Terms: Aut | Units: 3 | Grading: Letter or Credit/No Credit
Instructors: Freeland, T. (PI)

ORALCOMM 119: Oral Communication Tutor Teaching Practicum

Seminar. For students with a strong background in public speaking who wish to train as public speaking tutors for the Oral Communication Program. Readings, exercises, and supervised teaching refine speaking skills. Preparation to serve as a peer tutor in a variety of academic disciplines. Prerequisite: application and consent of instructor. Course was previously offered as CTL 119.
Terms: Spr | Units: 2 | Grading: Satisfactory/No Credit

ORALCOMM 120: Speaking Effectively in Digital Settings (ORALCOMM 220)

How do you present effectively during a webinar or a Skype interview? What's different about speaking in digital vs. face-to-face spaces? In this hands-on, learn-by-doing class, you will practice giving presentations via digital platforms to gain familiarity with best practices and techniques for audience engagement, while developing your oral communication competencies more broadly. Assignments will include an interactive webinar and a short video presentation of your choice, such as a video abstract, instructional video, or vlog. While learning to present using digital technologies like Zoom is an aspect of the course, rhetorical approaches for message design, presentation planning, arrangement, and delivery that are useful across settings will be emphasized. You will receive individualized support and engage in peer feedback and reflection to develop your speaking skills. Some class meetings will take place synchronously online. A prior course in public speaking (e.g., Oral Comm 117/217) is recommended.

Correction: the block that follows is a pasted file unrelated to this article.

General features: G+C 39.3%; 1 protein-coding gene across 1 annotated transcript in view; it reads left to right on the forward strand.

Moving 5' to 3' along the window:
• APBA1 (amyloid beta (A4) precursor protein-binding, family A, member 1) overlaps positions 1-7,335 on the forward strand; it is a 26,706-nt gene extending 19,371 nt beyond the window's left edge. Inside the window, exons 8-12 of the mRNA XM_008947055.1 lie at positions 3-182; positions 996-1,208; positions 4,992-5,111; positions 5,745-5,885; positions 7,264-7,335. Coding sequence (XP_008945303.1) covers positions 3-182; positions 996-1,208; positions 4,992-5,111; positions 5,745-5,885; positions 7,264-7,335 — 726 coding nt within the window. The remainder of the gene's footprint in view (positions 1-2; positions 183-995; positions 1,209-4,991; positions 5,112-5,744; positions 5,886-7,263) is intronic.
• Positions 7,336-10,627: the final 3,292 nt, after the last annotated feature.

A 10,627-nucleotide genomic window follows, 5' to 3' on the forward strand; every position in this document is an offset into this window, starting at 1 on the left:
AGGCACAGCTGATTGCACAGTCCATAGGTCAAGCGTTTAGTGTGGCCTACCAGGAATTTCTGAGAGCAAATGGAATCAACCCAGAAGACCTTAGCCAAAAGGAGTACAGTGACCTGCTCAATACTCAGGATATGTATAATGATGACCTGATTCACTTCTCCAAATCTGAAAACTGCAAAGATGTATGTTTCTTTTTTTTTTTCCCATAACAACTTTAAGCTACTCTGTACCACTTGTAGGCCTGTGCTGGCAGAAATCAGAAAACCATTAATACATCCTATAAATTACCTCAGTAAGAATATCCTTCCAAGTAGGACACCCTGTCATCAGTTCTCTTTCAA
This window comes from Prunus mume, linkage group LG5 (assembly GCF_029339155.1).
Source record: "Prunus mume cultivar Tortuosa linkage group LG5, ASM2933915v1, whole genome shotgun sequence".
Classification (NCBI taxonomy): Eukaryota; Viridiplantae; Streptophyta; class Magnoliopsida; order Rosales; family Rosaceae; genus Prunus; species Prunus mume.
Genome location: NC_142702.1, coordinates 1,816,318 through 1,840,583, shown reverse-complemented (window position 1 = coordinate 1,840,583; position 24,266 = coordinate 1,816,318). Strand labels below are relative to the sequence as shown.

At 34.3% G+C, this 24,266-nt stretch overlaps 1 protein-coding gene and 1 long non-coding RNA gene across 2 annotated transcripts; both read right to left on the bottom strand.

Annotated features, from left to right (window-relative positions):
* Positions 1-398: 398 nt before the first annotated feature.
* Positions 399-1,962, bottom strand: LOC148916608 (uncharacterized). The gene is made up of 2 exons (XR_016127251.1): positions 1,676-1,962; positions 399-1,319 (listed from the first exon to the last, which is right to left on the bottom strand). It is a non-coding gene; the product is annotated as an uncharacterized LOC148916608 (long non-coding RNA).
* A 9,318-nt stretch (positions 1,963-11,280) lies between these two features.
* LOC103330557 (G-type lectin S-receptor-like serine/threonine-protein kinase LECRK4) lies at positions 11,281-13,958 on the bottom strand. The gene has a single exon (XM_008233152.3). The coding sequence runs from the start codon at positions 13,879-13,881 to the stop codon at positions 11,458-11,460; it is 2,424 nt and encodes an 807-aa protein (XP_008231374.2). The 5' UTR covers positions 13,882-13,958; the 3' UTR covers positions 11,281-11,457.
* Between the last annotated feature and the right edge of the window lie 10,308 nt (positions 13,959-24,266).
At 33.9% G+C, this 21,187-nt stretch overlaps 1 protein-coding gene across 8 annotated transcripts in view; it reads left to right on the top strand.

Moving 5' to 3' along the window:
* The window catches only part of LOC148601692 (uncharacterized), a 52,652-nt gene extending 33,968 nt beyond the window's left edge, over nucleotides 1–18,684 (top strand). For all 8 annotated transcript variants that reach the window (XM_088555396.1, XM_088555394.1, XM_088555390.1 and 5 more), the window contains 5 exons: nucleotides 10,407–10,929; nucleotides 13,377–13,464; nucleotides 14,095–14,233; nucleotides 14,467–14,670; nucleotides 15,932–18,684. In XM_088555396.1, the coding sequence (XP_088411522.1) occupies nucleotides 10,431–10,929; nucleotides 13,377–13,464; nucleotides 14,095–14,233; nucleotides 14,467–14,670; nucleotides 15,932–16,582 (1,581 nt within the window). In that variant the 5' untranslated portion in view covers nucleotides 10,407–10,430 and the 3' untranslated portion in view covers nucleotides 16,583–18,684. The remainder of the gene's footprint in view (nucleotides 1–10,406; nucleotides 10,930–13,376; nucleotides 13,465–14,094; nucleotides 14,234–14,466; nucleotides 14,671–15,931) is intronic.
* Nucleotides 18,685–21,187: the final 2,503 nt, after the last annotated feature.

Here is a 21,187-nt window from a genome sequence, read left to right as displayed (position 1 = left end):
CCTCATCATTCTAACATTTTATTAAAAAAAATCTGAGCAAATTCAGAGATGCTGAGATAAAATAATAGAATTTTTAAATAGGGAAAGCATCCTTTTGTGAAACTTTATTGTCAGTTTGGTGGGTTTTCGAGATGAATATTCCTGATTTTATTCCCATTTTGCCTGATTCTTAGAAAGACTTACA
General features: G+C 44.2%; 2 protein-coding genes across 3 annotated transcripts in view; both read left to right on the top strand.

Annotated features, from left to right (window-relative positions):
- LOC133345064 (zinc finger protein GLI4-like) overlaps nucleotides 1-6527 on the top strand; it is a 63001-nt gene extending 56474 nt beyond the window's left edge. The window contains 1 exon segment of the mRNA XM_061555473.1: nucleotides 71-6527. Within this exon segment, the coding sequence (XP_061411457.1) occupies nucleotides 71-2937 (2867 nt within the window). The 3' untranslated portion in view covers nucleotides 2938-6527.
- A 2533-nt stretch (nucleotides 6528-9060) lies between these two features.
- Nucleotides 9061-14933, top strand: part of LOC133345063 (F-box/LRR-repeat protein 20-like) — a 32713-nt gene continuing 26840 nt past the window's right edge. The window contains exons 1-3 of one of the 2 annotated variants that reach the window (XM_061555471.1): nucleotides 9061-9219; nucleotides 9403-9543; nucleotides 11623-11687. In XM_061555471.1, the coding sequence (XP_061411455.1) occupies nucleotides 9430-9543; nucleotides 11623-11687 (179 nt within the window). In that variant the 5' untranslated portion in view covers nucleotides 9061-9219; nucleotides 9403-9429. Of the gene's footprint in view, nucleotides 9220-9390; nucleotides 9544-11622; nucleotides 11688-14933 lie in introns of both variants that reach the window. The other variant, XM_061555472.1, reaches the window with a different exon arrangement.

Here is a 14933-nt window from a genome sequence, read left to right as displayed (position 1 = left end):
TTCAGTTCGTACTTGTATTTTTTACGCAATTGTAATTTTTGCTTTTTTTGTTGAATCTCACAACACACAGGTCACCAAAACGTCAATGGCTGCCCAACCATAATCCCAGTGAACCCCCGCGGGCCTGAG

Terms: not given this year | Units: 2 | Grading: Letter or Credit/No Credit
Instructors: Lie, H. (PI)

ORALCOMM 126: Oral Documentary Workshop